Personal Finance » Spending

Back to school spending is up

Back to school spending is up

According to a BMO study (by Pollara), Canadians are planning to spend about $428 per child. The actual school supplies are a relatively small portion of that amount – maybe $25 to $40 for pens, pencils, paper, binders, etc. So where is the rest of the money going? I was asked the question on the Money Panel on Alberta Primetime if we are overdoing back to school?

Are we overspending for back to school?

The big problem is going back to school has not only become another excuse for retailers to have a big sale but it’s also an excuse for parents and children to spend money on things that may appear to be school-related.

In this study, the biggest category of projected spending is on clothing which amounts to over half of the projected spending. Does everyone really need new clothes to go to school? What’s wrong with the clothes we wore all summer?

The study does not get into a newer category that was not as big of a deal when I went to school – electronics. Today’s kids are living in a new era of technology and things like iPads, tablets, laptops and other electronic gadgets have become budget items for school learning.

At the end of the day, I do think back to school spending is getting a little carried away by the retailers, parents, and children. That being said, you can say the same thing about birthdays, Christmas, Valentine’s Day, Mother’s day, Cyber Monday, etc.

Ideas to reduce back to school spending

So as we embrace this old spending phenomenon, here are a few quick tips and thoughts on how to deal with back to school spending

  • Set a budget – I’ve always said, averages can be very misleading. Some parents will tell you that $400 per child is outrageously high while others will tell you they could never in a million years buy everything they need (or want) for $400 per child. At the end of the day, spending is personal and it’s important to spend the number that makes the most sense for you. Set a budget and do your best to stay in that budget.
  • Only buy what you need? – On similar lines, make sure you make a list of what you really need. Impulsive buying is always the greatest key to overspending because retailers really know how to get you to spend more than what you intended. The key is to make a list and do your best to stick you only what you need. Go around the house to see if you have some items on the list that can be used without buying more.
  • Some sales are not great deals – Staples was advertising their Staples brand paper was a super back to the school sale price. While it was slightly cheaper than the normal price, they neglected to advertise that the HP brand of paper was actually a better sales Some stores are great at packaging deals where you get 2 for $5 but if you just bought one, it’s $2.50.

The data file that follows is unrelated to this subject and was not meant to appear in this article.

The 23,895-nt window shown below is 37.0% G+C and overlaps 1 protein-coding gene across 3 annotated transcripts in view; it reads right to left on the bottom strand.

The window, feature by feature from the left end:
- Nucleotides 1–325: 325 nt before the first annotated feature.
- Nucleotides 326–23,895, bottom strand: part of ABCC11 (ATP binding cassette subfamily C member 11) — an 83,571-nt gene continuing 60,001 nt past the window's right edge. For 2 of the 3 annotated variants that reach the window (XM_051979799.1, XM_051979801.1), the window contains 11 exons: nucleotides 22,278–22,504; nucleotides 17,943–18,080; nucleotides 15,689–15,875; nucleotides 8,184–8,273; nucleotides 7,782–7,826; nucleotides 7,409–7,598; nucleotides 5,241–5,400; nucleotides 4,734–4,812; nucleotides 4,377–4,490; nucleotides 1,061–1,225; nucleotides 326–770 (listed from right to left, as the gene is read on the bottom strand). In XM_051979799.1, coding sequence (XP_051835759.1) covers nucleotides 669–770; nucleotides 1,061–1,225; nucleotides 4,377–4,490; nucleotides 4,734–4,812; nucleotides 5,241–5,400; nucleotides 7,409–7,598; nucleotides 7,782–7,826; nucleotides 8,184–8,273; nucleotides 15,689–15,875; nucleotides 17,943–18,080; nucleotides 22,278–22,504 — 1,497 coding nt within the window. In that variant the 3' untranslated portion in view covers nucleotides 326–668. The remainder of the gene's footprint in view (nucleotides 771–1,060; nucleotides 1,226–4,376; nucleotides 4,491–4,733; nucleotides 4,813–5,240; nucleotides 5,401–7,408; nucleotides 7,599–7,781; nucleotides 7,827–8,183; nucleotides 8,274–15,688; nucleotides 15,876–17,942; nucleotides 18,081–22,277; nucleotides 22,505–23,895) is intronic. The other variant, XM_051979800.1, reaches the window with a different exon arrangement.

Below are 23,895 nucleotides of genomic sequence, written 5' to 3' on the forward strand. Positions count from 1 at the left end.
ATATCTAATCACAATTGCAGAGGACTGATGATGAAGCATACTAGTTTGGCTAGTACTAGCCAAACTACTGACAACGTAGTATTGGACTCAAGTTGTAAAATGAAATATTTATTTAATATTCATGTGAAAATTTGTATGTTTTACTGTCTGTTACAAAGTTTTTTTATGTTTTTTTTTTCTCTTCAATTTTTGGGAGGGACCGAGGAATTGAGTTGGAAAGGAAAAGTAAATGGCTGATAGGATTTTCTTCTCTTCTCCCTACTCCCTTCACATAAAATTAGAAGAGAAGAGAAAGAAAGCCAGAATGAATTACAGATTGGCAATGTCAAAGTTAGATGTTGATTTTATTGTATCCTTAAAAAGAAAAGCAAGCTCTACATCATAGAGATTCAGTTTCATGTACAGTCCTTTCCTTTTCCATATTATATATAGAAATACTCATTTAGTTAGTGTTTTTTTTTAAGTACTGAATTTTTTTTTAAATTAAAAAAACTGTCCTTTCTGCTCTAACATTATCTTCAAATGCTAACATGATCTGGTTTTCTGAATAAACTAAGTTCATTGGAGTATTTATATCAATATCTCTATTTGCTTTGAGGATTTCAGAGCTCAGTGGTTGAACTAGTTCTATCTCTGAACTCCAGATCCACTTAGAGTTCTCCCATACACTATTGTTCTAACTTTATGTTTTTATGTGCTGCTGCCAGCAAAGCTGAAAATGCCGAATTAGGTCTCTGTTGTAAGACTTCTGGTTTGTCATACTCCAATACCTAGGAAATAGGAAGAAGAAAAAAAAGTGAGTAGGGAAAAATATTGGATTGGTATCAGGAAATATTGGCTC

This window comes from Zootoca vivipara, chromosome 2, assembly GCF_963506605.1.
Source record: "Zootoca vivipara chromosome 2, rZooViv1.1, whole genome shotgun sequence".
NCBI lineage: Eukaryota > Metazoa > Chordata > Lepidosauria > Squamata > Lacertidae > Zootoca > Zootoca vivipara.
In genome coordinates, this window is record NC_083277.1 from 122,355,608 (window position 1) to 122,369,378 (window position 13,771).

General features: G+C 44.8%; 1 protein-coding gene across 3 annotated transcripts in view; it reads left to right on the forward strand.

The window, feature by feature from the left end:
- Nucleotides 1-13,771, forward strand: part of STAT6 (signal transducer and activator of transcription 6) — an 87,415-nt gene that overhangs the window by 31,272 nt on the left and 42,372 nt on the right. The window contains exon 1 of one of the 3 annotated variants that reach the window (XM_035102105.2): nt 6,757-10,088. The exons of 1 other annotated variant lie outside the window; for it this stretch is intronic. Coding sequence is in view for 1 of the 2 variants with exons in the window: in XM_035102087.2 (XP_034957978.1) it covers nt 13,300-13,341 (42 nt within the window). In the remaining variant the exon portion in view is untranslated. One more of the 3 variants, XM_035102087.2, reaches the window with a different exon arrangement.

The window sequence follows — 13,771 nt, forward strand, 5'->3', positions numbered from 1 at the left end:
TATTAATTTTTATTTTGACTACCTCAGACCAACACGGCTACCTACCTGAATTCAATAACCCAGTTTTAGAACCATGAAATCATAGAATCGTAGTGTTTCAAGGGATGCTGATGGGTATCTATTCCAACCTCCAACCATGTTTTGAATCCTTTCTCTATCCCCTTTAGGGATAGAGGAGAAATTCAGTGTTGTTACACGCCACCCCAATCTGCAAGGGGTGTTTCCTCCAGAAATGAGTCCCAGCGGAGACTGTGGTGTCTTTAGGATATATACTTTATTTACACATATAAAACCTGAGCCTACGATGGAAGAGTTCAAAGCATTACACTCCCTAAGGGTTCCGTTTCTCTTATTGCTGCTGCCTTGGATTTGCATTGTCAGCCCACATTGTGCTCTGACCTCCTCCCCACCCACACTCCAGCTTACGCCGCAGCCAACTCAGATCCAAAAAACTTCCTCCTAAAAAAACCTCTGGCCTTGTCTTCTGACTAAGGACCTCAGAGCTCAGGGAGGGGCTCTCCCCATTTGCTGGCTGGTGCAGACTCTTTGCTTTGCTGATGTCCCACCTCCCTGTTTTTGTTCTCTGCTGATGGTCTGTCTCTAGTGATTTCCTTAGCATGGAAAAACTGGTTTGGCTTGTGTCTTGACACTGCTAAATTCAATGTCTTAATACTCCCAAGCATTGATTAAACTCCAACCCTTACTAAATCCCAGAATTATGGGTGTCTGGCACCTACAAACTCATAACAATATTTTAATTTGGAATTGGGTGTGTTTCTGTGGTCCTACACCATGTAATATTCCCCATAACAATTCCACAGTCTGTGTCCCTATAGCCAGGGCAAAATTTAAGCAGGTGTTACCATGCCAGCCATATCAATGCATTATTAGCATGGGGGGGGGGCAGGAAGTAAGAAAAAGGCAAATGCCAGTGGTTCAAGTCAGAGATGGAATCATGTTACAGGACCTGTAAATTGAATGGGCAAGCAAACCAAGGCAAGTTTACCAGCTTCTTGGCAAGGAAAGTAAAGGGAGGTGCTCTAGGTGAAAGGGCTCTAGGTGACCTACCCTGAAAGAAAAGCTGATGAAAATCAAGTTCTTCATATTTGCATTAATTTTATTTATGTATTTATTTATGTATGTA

• Our brand name supplies better? In some cases, the answer may be yes but many times, the answer is a clear no. One of my boys, Connor, has a real thing for bright and funky patterned pencils. He has every excuse in the book for why they are better and why he deserves those pencils. My take is that the yellow ones work just as well and are slightly less expensive.
  • Involve the kids – In keeping with the theme of pencils, my oldest son. Robbie says “Dad, the funky pencils are only $1.50 more. I’ll give him the $1.50.” As generous at that is, I took this as an opportunity to help the kids understand the relative value of $1.50. I asked the boys if they would you rather have a Slurpee and the yellow pencils or the cool pencils but no Slurpee? They all decided (including Connor) the Slurpee and the yellow pencils would work just fine. I think back to school spending is a great time to involve kids and use it as an opportunity to teach them about not only money but also to reinforce the relative value of money and that spending a little more here and there can really add up.

My five cents

One might think that back to school spending would be a big deal in my household because of having 4 kids. To be very honest, it’s not. For us, back to school spending is about the supplies, the friendships, and the event. Our kids don’t get new clothes just because it’s back to school. I happen to think about the clothes they are wearing this week and last week are just fine for school. That’s just me and my five cents. What’re your thoughts?


  1. The Passive Income Earner

    We don’t spend anywhere near what is mentioned. We buy the school supply and it usually require a new backpack as the old one has usually gone through war 🙂

    Back to school expenses are actually more on the extra curricular activities since those kicked into gear. Hockey and Ringette spending along with gear updates where necessary.

  2. Steve

    I’m not sure where people are shopping that they spend $250 to $350 just on clothing for back to school, but I’m assuming it increases as kids get older and more brand/fashion conscious. I don’t think we’ve ever spent more than $100, and that includes new runners because last year’s are too small. I guess we’re lucky that our teen is perfectly happy with runners, jeans and tshirts from Walmart and doesn’t see a need to get new stuff just because school is starting up. (He’d much rather have any money go towards a new phone or tablet.)

Leave a reply

Your email address will not be published. Required fields are marked*